Australian politicians should not be dazzled by Chinese money when selling critical infrastructure, such as ports and electricity networks, an international security and policy expert has warned.
Peter Jennings, head of the Australian Strategic Policy Institute and leader of the expert panel advising the government on its recent Defence White Paper, said national security interests also needed to be assessed.
“The problem is the nature of Chinese business, because of its close associations with the Communist Party,” he told 7.30.
“Chinese companies are nowhere near as transparent, and do not, when they go overseas, disclose the role of the party in terms of a company’s decision making, and do not describe … how that can then link back into the Chinese intelligence establishment.”
With China now Australia’s biggest trading partner, that means any Australian government treads a fine line between the economic benefits of investment and any possible implications for national security.
“Given the volume of Chinese investment which is potentially coming into Australia now, Australian governments can’t just look at the money, they’ve got to actually understand what the strategic implications are of having so much Chinese investment in Australia, when those businesses can be tied so closely to the Communist Party.”
Australia Week has just begun in China, with a massive trade delegation spruiking the benefits and possibilities of Australia to potential Chinese investors.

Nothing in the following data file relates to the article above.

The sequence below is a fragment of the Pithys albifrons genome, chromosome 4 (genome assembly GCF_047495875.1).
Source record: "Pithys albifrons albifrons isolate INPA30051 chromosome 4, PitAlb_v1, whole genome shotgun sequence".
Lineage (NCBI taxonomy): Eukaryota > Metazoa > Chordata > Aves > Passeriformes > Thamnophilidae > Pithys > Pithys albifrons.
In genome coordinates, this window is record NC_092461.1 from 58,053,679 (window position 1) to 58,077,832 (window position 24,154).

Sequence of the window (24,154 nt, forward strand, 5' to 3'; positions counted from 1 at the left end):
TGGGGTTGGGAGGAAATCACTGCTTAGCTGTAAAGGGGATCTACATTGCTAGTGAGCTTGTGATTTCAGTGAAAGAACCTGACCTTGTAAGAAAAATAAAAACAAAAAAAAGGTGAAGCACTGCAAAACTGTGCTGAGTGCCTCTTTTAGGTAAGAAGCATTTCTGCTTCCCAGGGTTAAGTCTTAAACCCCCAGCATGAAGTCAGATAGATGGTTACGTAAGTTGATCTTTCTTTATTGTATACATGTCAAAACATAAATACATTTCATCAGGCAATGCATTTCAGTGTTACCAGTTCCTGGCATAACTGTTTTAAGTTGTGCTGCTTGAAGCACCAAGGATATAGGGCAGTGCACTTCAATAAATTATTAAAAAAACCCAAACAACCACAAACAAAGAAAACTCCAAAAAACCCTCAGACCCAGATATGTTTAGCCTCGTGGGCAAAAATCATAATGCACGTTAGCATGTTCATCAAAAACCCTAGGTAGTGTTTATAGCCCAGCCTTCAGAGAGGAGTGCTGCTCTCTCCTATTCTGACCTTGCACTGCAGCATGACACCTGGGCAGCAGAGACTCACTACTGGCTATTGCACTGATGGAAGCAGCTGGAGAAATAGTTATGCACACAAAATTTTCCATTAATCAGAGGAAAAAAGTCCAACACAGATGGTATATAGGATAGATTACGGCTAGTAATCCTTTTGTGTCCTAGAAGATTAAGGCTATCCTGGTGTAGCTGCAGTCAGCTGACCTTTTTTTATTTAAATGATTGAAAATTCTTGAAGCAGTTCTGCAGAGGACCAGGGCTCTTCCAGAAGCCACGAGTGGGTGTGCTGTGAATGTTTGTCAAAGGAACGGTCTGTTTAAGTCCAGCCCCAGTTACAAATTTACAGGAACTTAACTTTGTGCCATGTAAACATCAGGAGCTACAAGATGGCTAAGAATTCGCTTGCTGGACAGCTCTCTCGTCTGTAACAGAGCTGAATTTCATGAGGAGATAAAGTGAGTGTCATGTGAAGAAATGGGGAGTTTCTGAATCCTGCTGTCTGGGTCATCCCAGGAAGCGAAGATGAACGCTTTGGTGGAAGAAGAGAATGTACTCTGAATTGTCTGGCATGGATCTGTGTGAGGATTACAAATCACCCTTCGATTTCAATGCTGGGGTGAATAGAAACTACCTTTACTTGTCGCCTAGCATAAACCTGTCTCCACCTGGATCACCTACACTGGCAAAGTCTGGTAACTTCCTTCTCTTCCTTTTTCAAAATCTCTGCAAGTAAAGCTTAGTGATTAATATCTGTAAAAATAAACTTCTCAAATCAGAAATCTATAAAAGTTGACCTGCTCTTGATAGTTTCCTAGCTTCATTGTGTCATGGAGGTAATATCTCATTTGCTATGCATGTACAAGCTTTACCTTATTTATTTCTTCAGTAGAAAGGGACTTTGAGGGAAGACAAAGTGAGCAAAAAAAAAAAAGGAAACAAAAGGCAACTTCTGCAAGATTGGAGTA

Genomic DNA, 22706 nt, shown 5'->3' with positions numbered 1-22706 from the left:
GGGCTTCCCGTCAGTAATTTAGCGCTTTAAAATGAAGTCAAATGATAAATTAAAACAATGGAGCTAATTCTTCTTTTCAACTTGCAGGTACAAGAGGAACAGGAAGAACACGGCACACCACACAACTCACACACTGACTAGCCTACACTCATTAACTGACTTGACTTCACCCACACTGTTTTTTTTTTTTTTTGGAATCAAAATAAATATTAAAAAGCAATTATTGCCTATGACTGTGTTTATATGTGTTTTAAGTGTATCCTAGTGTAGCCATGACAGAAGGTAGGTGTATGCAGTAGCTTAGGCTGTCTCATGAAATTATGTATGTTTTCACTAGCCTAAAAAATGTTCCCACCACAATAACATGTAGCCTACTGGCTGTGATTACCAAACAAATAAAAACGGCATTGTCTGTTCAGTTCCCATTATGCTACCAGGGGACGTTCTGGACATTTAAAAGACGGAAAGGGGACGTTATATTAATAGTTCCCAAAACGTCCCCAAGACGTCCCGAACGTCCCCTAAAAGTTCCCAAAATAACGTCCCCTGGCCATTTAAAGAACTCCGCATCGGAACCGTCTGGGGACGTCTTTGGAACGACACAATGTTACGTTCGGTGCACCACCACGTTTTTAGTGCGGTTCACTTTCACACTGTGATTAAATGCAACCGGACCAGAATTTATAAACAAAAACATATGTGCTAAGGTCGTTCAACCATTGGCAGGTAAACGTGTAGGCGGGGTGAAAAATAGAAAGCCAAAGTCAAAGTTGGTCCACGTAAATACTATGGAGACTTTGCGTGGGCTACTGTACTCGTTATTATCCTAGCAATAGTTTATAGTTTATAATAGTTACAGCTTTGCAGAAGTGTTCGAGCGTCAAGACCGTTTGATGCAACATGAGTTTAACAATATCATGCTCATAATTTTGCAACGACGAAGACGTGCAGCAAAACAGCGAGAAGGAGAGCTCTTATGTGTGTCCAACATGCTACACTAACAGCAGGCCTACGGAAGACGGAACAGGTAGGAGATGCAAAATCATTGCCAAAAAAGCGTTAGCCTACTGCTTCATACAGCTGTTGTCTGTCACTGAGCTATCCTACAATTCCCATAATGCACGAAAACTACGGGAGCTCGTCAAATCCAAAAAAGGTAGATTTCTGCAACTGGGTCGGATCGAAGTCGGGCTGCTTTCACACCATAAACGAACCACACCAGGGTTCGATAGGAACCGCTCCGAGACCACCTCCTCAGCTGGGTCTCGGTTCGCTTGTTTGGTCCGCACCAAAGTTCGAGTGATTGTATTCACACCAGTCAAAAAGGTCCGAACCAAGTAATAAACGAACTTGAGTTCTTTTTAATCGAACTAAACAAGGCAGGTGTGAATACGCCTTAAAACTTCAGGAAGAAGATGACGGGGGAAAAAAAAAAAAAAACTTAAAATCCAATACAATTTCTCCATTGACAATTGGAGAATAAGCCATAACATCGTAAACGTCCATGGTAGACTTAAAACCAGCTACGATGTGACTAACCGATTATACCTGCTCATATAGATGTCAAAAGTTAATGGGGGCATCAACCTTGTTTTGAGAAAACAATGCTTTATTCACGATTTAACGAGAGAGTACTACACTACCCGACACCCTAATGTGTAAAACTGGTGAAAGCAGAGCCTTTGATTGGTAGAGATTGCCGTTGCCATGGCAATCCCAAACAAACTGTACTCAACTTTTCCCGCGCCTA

Prime Minister Malcolm Turnbull will also spend two days in China holding talks with President Xi Jinping and Premier Li Keqiang.
Mr Jennings said it was important for Mr Turnbull to raise concerns about foreign investment and Australia’s national interest in the meetings.
“I think the best way to deal with that is to be upfront about it, to have clearer foreign investment rules about what can and can’t actually be invested in. One would hope Mr Turnbull would be prepared to have that discussion with the Chinese,” he said.
National security ‘nothing to be embarrassed about’
The Chinese side may raise the recent $500 million purchase by a Chinese group of a 99-year lease to operate the Darwin port.
While the purchase was ultimately approved, it was a controversial decision which generated heated debate in Australia.
“I don’t think Australia should be embarrassed to say that we will have at least a strong protection of our national security interests around critical infrastructure, as the Chinese do around their critical infrastructure,” Mr Jennings said.
“There would never be a question of a Chinese port being sold to a foreign country, a business in a foreign country, so why should we be embarrassed about wanting to look after our own national security interests?”
He said Financial Investment Review Board (FIRB) laws had been strengthened and the government was tightening taxation laws for foreign companies, but there was still some way to go in strengthening laws relating to foreign investment in critical infrastructure.
“For example, the poles and wires in New South Wales, the port systems around the country, we need to have a harder look at how much critical infrastructure can really be sold to foreign countries without it starting to do damage to Australia’s national security interests,” he said.
“At least one, if not two of the bidders for the remaining part of the NSW electricity distribution system are Chinese state-owned entities.”
“I think that does present a problem because you’re talking about whether or not the Communist Party effectively can call in favours when it might need to in the event of changed strategic circumstances.
“I, for one, would want to see stronger controls put around, if such a firm is allowed to purchase into the New South Wales system, stronger controls put around what it can and can’t do with that electricity infrastructure.”